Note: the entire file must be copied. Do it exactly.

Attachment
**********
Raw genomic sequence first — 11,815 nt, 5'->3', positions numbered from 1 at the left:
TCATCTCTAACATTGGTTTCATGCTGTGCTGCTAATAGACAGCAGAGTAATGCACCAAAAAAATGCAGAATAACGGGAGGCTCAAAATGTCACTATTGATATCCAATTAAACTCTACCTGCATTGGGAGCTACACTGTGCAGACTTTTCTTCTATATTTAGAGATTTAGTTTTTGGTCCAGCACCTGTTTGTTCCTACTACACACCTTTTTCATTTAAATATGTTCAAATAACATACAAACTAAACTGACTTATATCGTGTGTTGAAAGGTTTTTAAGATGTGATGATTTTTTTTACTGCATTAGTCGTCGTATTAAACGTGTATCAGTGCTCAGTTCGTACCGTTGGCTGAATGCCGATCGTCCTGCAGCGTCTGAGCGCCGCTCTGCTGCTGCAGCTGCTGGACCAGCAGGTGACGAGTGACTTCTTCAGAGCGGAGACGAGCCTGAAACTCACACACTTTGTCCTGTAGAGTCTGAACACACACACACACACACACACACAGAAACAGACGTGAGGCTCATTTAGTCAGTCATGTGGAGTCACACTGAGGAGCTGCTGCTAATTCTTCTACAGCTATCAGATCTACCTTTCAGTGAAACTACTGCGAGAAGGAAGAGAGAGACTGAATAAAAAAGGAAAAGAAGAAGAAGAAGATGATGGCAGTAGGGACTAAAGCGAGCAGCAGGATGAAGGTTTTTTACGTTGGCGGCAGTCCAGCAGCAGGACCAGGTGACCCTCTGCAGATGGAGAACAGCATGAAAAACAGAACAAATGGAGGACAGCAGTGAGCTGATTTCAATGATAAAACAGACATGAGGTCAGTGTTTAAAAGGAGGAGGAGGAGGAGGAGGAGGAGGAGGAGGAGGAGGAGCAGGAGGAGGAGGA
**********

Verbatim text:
Raw genomic sequence first — 11,815 nt, 5'->3', positions numbered from 1 at the left:
TCATCTCTAACATTGGTTTCATGCTGTGCTGCTAATAGACAGCAGAGTAATGCACCAAAAAAATGCAGAATAACGGGAGGCTCAAAATGTCACTATTGATATCCAATTAAACTCTACCTGCATTGGGAGCTACACTGTGCAGACTTTTCTTCTATATTTAGAGATTTAGTTTTTGGTCCAGCACCTGTTTGTTCCTACTACACACCTTTTTCATTTAAATATGTTCAAATAACATACAAACTAAACTGACTTATATCGTGTGTTGAAAGGTTTTTAAGATGTGATGATTTTTTTTACTGCATTAGTCGTCGTATTAAACGTGTATCAGTGCTCAGTTCGTACCGTTGGCTGAATGCCGATCGTCCTGCAGCGTCTGAGCGCCGCTCTGCTGCTGCAGCTGCTGGACCAGCAGGTGACGAGTGACTTCTTCAGAGCGGAGACGAGCCTGAAACTCACACACTTTGTCCTGTAGAGTCTGAACACACACACACACACACACACACAGAAACAGACGTGAGGCTCATTTAGTCAGTCATGTGGAGTCACACTGAGGAGCTGCTGCTAATTCTTCTACAGCTATCAGATCTACCTTTCAGTGAAACTACTGCGAGAAGGAAGAGAGAGACTGAATAAAAAAGGAAAAGAAGAAGAAGAAGATGATGGCAGTAGGGACTAAAGCGAGCAGCAGGATGAAGGTTTTTTACGTTGGCGGCAGTCCAGCAGCAGGACCAGGTGACCCTCTGCAGATGGAGAACAGCATGAAAAACAGAACAAATGGAGGACAGCAGTGAGCTGATTTCAATGATAAAACAGACATGAGGTCAGTGTTTAAAAGGAGGAGGAGGAGGAGGAGGAGGAGGAGGAGGAGGAGGAGCAGGAGGAGGAGGA